Formerly known as the About.com Smoking Cessation support forum, this community is open to all who are recovering from nicotine addiction.
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Good morning and thank you all for the acknowledgment. I don’t necessarily feel alone in this struggle, every long term smoker I’ve ever met wished they could smoke ONLY when they really wanted to, those rare occasional moments when smoking is pleasurable.. with all the public awareness and staggering stats, I’m confused why so many young people still consider it cool. I’ve lived most my life in central coast California and on Maui where smoking is no way near as prevalent or acceptable as it is here in NC.. I understand there’s a lot of variables to consider, the acceptance level is what I’m still not used to and I feel this just fuels my addiction.. by contrast, out west, in the areas I’m from, smoking is very taboo and that made me conscious of somewhat controlling my input, but here, everyone smokes it seems like! so without boundaries, I’m smoking twice as much (2 packs!! Always smoking or thinking about it) in a way that’s been a blessing, I’m more discussed in myself than I’ve ever been and my health is taking a huge hit.. Apart from smoking, I’m very health conscious, smoking hasn’t overly impacted my physical attributes til lately. I’m 5’9” 145lb .. 2 yrs ago - 180lbs almost zero fat, worked out regularly, ate well... now, I smoke and drink soda instead of eating..
THIS ENDS TODAY!!! I actually stopped last night ( surprising because I love to smoke before bedtime out side) thanks to this forum, I think I have a tool that going to come in handy, just now I got a stabbing craving for a split second.. Breath.....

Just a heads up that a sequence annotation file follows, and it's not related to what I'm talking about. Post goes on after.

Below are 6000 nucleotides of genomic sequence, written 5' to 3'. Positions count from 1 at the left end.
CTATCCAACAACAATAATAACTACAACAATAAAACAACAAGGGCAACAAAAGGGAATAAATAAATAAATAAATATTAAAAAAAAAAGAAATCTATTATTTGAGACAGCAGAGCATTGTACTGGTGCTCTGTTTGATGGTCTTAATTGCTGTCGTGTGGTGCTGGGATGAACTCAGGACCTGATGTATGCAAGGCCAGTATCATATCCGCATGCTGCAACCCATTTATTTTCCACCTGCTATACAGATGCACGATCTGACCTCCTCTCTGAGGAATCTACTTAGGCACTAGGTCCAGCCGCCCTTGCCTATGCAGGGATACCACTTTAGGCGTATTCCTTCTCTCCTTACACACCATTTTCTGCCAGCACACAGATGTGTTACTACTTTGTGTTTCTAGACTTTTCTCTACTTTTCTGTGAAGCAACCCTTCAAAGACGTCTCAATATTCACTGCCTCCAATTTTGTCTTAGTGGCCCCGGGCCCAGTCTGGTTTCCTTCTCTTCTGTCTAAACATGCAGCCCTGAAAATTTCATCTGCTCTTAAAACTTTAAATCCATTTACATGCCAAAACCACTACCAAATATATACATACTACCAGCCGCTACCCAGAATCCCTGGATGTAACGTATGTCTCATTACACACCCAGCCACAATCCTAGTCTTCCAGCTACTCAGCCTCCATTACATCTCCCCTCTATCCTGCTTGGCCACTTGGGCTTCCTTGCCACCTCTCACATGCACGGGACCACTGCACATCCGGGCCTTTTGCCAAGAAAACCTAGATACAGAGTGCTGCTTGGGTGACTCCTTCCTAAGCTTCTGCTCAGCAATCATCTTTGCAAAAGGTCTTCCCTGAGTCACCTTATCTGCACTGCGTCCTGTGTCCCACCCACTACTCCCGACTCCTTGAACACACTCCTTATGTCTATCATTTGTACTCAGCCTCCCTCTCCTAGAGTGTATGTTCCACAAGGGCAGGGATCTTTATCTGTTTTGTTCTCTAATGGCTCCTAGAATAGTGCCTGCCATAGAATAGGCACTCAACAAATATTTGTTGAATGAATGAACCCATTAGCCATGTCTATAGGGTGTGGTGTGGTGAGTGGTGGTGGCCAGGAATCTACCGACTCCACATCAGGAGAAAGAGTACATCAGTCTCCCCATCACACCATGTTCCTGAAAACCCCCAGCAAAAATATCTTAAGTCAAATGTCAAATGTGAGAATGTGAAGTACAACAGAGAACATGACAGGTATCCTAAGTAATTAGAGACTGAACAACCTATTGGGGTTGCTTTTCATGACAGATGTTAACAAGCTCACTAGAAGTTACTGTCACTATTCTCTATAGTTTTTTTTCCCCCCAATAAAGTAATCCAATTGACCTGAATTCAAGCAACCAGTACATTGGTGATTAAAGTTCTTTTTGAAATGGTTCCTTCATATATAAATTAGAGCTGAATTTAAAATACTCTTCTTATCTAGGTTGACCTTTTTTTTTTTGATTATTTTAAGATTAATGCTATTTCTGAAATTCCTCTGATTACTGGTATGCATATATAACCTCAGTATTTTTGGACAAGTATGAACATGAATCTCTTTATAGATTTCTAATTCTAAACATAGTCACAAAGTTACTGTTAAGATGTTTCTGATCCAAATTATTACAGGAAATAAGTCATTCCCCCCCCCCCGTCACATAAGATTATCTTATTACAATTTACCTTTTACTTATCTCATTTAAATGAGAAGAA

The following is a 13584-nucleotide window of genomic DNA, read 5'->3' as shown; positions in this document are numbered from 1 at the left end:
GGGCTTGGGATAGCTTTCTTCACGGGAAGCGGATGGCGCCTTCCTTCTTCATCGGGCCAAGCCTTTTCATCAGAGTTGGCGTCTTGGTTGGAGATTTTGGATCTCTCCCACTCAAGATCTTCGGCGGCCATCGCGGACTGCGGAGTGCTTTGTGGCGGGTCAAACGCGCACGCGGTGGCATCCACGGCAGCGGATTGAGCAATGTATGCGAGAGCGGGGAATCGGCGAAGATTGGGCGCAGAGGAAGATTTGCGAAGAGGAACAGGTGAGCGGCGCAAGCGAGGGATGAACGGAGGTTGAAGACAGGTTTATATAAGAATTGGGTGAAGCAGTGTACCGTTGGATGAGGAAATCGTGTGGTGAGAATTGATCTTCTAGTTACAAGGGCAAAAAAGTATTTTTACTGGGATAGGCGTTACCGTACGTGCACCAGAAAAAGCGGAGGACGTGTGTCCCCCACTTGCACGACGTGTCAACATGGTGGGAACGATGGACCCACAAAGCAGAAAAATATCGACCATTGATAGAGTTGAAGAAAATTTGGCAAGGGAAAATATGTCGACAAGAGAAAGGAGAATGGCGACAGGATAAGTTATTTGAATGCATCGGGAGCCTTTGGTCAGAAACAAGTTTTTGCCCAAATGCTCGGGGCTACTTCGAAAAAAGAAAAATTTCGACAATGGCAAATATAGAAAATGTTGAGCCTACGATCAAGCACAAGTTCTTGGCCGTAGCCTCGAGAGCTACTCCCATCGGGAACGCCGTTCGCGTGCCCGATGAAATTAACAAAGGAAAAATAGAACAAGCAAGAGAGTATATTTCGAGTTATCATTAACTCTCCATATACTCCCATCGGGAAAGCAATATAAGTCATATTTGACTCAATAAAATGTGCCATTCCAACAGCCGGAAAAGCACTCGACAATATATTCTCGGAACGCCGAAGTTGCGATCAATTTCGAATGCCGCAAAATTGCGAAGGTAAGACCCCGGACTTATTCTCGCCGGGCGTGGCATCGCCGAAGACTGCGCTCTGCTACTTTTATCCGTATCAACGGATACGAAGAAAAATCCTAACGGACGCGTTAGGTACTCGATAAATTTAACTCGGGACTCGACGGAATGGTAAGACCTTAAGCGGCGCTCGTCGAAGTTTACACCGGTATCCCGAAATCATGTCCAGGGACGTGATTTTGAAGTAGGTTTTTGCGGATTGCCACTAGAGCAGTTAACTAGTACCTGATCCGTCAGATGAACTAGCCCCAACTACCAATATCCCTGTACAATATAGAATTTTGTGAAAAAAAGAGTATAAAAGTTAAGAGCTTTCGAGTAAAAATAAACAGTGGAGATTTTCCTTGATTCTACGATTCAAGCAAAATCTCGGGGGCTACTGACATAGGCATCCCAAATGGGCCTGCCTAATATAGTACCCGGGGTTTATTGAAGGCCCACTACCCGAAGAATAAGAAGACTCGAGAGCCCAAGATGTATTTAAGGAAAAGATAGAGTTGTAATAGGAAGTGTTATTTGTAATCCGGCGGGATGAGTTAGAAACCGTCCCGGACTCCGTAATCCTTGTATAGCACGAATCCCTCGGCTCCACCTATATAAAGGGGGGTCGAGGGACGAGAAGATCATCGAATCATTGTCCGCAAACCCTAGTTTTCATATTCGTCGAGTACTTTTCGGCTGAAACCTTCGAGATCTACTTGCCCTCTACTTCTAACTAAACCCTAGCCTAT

I am 65, smoked for 40 years and quit cold turkey on April 1. That feeling of 95% of the cigarettes I smoked were not pleasurable is what drove me. I had quit for 3 months 5 months before and made the fatal just one error, which I will not repeat. Some days were downright obnoxious but sugar free hard candy really helped, with sugarfree cinnamon gum, ice chip water and really cold flavored water. These also helped minimize weight gain. Good luck!
good for you on your decision to quit, I am on day 37 after 38 years of smoking a pack a day, like you said in your previous post< I have always worked out and kept in fairly good shape for a smoker, always have had a lot of guilt about being health conscience and a nicotine addict ! smoking is so socially unacceptable now days, it is down right stressful to be a smoker! you just have to stick it out and you will start to feel better and it gets easier, for me it was after week 3, good luck and keep reading and posting it really helps !
Everyone quit is different and we chose the method we can live with and be successful. By all means do not set yourself up for failure if you're smoking 40 a day. NRT is probably the way you should go so you can manage the withdrawals. I used nicotine gum the first month I quit, others require a combination of aids; Zyban/Chantix; nicotine patches, etc. What saved me during withdrawals was I kept in touch and reading everyone's posts close to my quit date. "I was not alone" participating in this Forum knowing others were along side of me pacing and cringing with me. Also it was motivating to hear from others who were a little ahead of me and successfully maintaining their quit.
I need the weight gain! Nicotine and caffeine was/is a very potent stimulant for me, which effected my appetite to the point that I would just eat once a day , usually just before bed... total make-over for me on this d-day.. fully aware of the dangers of over doing it and will be continuously be monitoring myself and approaching issues with new tools I have gathered here and other resources..